Hip-Hop Writer Didn’t Hop to Bringing Copyright Infringement Suit

Tyrone Simmons is a hip-hop music writer and performer.  In February 2006, Simmons bought an exclusive license to use a particular beat from hip-hop producer William C. Stanberry, Jr.  Although Stanberry granted an exclusive license to Simmons, precluding everyone but Simmons from using the beat, Stanberry and rapper Curtis Jackson (aka 50 Cent) collaborated to release a song using the beat, “I Get Money,” in the summer of 2007.  The Stanberry/Jackson song achieved immediate success.  In the meantime, Stanberry attempted to repudiate Simmons’ license in a May 2007 email. 

Simmons brought suit for copyright infringement against Stanberry, Jackson and others in December 2010.  The district court dismissed Simmons’ suit as untimely.  The Second Circuit Court of Appeals affirmed the district court’s decision to dismiss the suit as untimely.

The statute of limitations for copyright infringement is three years.  17 U.S.C. §507(b).  The Second Circuit held that it’s decision in Kwan v. Schlein, 634 F.3d 224 (2d Cir. 2011) controls. 

In Kwan, the plaintiff demanded to receive publication credit as the co-author of a book and not as the editor.  The author and publisher refused and published the book, listing Kwan as the editor.  Almost six years after the original publication, Kwan sued the author and publisher for copyright infringement. 

Our court ruled that, notwithstanding the occurrence of allegedly infringing acts within three years of filing the action, the suit was nonetheless barred by the Copyright Act’s three-year statute of limitations, 17 U.S.C. § 507(b), because the plaintiff, although aware of the defendants’ acts of infringement done in rejection of plaintiff’s claim of a copyright interest, had waited more than three years to sue.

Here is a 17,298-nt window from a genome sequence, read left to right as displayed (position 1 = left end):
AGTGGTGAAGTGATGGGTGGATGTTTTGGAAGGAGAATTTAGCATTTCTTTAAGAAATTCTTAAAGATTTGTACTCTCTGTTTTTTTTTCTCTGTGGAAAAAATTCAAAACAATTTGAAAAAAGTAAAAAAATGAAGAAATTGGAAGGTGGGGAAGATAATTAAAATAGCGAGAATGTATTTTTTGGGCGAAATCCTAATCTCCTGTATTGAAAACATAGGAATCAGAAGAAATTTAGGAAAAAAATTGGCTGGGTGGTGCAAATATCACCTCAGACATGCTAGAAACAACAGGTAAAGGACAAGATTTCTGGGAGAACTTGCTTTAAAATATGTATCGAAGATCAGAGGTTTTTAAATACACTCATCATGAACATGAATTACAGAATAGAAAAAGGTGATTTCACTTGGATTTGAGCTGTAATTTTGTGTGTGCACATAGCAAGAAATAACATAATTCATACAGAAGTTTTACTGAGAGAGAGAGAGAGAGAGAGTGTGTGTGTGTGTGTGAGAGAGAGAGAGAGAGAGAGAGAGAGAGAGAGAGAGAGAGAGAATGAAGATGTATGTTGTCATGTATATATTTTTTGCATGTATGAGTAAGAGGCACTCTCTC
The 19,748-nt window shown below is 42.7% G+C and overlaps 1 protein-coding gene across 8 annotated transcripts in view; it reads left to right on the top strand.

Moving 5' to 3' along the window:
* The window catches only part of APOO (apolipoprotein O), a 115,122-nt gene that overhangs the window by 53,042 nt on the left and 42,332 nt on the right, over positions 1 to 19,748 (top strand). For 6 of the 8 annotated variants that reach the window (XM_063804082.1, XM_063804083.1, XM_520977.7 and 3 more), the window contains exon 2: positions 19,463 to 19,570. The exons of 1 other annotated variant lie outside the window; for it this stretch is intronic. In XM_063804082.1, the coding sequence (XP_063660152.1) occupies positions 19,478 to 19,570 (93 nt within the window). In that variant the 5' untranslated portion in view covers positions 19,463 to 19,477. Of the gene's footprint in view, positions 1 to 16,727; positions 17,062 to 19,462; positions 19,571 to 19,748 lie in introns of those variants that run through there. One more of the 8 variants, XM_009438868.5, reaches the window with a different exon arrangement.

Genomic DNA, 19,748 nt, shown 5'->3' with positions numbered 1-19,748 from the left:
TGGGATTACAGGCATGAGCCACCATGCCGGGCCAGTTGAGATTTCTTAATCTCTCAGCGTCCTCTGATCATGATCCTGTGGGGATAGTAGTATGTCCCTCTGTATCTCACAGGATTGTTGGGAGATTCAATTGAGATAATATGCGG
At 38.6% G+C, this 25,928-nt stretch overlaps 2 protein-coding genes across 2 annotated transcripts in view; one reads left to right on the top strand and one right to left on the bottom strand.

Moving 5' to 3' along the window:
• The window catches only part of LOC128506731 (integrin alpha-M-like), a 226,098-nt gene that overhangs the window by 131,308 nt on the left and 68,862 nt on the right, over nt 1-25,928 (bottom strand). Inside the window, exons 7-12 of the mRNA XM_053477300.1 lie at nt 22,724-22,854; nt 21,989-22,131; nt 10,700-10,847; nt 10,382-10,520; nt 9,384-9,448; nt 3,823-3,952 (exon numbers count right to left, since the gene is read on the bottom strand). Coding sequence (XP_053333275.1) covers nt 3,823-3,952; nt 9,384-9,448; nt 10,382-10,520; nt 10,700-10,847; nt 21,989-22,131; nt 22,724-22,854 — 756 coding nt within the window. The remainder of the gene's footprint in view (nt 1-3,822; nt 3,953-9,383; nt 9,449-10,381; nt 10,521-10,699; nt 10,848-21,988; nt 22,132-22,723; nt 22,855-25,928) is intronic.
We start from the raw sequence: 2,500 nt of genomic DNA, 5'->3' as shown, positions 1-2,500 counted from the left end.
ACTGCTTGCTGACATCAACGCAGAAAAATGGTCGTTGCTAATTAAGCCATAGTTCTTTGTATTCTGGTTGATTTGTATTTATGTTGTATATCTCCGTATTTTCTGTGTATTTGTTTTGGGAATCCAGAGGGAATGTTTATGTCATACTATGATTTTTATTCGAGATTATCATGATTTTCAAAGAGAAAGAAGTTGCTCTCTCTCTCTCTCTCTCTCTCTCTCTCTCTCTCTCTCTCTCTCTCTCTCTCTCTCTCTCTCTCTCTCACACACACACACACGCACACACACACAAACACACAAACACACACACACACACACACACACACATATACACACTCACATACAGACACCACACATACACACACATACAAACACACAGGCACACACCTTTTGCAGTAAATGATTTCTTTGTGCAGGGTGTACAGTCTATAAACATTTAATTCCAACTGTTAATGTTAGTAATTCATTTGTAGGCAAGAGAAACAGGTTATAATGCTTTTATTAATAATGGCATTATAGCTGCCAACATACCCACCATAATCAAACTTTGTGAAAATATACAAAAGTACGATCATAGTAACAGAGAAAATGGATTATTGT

Where the plaintiff’s claims were rooted in her contested assertion of an ownership interest in the copyright, and that claim of ownership interest was time-barred because of the plaintiff’s delay in suing, the plaintiff could not resuscitate the untimely claim by relying on claims against the defendants’ continuing course of infringing publication after the plaintiff’s ownership claim became time-barred. We wrote, ‘Where the ownership claim is time-barred, and ownership is the dispositive issue, any attendant infringement claims must fail.’

(Opinion pdf pages 3 – 4).

The Second Circuit rejected Simmons’ attempt to distinguish his case from Kwan on the basis that Kwan claimed to be an owner, but that Simmons claims to be an exclusive licensee.

The distinction is not material for these purposes. An exclusive licensee as to all rights to a work effectively exercises the rights that flow from ownership. The Copyright Act recognizes that an exclusive license is effectively a transfer of ownership over the rights licensed. The Act includes exclusive licenses among the list of transactions that can effect a transfer of copyright ownership, 17 U.S.C. § 101, and exclusive licensees stand in the shoes of creators for enforcement purposes, 17 U.S.C. § 201(d). We can see no reason why the statute of limitations should apply differently in Simmons’s case than in Kwan’s.

(Opinion pdf page 5).

This case is different from the Raging Bull case I blogged on in my post, Raging Bull Copyright Owner KO’s Film Studios.  In that case, copyright owner Paula Petrella waited 18 years from the time she acquired ownership of the copyright to file suit on her copyright infringement claim.  The alleged infringers, creators of the motion picture Raging Bull, did not dispute Petrella’s copyright ownership.  The alleged infringers argued that Petrella’s lawsuit was barred by laches because she unreasonable delayed in filing suit.  The question was whether laches entirely prevents a copyright owner from claiming copyright infringement when the copyright term has not expired.  The U.S. Supreme Court ruled no, that Petrella’s conduct in failing to diligently pursue her rights as a copyright owner did not bar her infringement suit, but could be considered in fashioning the remedy.

This case is Simmons v. Stanberry, No. 14-3106-cv, Second Circuit Court of Appeals.

Leave a Reply

Your email address will not be published. Required fields are marked *